While claims that “sitting is the new smoking,” may be slightly alarmist, there’s no doubt that our sedentary society is contributing to increased obesity, diabetes, heart disease and a myriad of other chronic conditions.
Since office work certainly isn’t going away anytime soon, one attempted solution that companies have embraced is corporate wellness. Workplace wellness programs can contain elements of exercise, fitness, stress reduction, mental health and more. In addition to healthier, more productive employees, companies see health insurance cost savings — potentially a hefty amount, since the majority of insurance claims come from preventable conditions.
But in order to reap the benefits, employees have to actually participate in the program. What’s more, they have to continue participating, meaning it has to be engaging, sticky and maybe even a little bit competitive. In other words, fun.
Mike Tinney, an entrepreneur with a background in the video gaming industry, thinks team-based wellness should be treated like a video game.
“We don’t consider ourselves a corporate wellness company,” Tinney says about his five-year-old startup, FIX: Fitness Interactive Experience. “We consider ourselves to be a gaming company that produces games that people play to make themselves healthier.”
What do those games look like? Their latest iteration is The Outbreak, a team-based, six-week fitness challenge that puts players into a world experiencing a zombie outbreak. The game is played partly in the real-world, as it integrates with fitness trackers (or users can track their own activity), and part digitally as the players use their exercise tracking to escape from and battle zombies.
Though running from the undead isn’t everyone’s idea of a workout, FIX’s statistics show the program works — they average a completion rate of over 92 percent. Tinney says comparable programs see somewhere around a 50 percent completion rate, “so we’re really creating a behavioral change engine that’s extremely entertaining.”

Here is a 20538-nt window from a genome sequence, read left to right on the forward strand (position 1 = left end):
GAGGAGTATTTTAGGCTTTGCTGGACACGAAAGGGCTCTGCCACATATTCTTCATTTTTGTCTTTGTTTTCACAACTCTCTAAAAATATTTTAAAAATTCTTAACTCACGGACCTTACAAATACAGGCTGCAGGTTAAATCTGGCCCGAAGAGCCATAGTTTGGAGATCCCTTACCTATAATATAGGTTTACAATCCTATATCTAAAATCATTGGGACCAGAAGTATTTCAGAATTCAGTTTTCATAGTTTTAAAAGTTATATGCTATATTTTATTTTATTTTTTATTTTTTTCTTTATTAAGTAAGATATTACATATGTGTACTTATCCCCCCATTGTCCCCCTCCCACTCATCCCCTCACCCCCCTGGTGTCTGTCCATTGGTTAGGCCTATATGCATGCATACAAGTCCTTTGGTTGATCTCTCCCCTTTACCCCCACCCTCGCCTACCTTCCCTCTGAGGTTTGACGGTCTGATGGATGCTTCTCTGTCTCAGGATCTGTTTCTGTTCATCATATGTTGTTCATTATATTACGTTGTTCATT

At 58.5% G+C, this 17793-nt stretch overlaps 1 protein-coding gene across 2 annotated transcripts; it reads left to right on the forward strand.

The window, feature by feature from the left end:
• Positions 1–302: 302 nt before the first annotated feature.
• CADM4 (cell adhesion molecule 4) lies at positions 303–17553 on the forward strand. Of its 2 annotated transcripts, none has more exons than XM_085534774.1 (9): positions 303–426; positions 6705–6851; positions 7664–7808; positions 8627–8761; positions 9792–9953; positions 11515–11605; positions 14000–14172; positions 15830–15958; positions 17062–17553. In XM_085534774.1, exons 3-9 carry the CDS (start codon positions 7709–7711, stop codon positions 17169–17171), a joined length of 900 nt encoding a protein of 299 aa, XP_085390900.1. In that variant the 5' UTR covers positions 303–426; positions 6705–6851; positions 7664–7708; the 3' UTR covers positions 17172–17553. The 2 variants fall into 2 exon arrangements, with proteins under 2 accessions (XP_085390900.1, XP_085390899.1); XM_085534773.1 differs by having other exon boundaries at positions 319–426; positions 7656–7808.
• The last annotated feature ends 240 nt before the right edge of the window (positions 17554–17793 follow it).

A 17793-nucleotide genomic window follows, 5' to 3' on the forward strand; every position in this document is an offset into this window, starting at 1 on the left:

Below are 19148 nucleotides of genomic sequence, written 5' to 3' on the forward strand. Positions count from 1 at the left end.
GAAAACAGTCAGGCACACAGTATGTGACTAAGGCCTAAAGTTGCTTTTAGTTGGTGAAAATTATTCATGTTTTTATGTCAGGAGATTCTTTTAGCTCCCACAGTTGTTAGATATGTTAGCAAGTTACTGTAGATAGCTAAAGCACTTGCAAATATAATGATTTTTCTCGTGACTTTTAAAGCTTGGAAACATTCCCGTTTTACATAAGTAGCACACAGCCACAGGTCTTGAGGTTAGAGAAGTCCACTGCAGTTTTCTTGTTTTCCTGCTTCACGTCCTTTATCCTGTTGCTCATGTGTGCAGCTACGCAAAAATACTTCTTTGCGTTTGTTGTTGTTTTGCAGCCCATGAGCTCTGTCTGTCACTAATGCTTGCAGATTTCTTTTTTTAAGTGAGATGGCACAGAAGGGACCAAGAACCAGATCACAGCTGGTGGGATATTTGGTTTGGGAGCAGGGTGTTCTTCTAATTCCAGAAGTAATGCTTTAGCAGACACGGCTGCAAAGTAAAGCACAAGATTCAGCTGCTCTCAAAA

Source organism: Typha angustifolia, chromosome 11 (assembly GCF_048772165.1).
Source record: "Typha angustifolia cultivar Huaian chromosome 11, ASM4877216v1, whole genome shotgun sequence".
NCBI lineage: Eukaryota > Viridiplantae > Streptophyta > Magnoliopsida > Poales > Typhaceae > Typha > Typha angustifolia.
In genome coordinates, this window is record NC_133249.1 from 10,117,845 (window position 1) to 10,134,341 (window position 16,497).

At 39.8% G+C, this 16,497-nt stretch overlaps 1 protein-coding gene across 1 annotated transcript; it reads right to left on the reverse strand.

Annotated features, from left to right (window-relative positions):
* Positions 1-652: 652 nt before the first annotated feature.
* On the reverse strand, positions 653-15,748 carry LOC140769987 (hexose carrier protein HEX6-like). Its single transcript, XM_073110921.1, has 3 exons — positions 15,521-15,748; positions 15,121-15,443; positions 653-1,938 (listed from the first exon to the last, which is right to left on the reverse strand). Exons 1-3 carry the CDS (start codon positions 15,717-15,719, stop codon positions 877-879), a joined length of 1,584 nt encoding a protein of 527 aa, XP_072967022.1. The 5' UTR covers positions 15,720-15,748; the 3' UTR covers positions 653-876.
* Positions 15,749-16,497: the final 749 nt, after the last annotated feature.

The genesis of the concept came from Tinney’s first foray into gaming in the ’90’s, when, as a side hobby, he designed live role-playing murder mystery games for hotel guests.
“I didn’t know it at the time but that was actually my first startup — I was doing it on nights and weekends while working full-time at an insurance company,” says Tinney.
The success of the game attracted the attention of Atlanta-based White Wolf, a game publisher that wanted a competitor to the wildly-popular Dungeons and Dragons. They acquired Tinney’s startup and he went to work at White Wolf, eventually becoming CEO and guiding the team through the digital gaming transformation as they were acquired by mega-gaming company CCP.
After six years at CCP, Tinney “just got the itch to start another company.” He was training for a half-marathon at the time and started thinking about how to build a game around encouraging consistent physical activity.
In 2012, FIX was born. But at first, Tinney wasn’t quite sure how to merge gaming and exercise in a way that made sense. Who were their customers; what was their target audience?
“We had a product idea and we weren’t quite sure what market to take it into. We knew that a consumer-facing market needs a more complete monetization scheme, and requires quite a bit of design and iteration to figure that out,” he says. “But, a corporate product with an HR department buying the product for employees, didn’t need that.”
“The user cohort from a behavioral design perspective for a group of co-workers is a lot more straightforward than random consumers.” When Tinney did his research, he also noted the size of that corporate wellness market — almost $30 billion globally, according to recent figures.
FIX has released several iterations of their products with different challenges and has worked with about 200 companies ranging in size from 300-8,000 employees. Corporations including Coca-Cola, Ernst & Young, Cigna, Home Shopping Network and more have gone through their programs.
The cash-flow positive company has been largely bootstrapped, according to Tinney, but took outside capital recently when they entered the Techstars MetLife Digital Accelerator, which focuses on technology companies impacting the insurance industry (insurtech). Tinney says the Techstars program will help them figure out how to expand into new markets, perhaps going beyond corporate wellness.
“We believe that our incremental behavioral change engine can be applied in other markets,” he says.
Though the leadership team is currently spending a lot of time in North Carolina for the accelerator program, they intend to continue building the company in their hometown of Atlanta.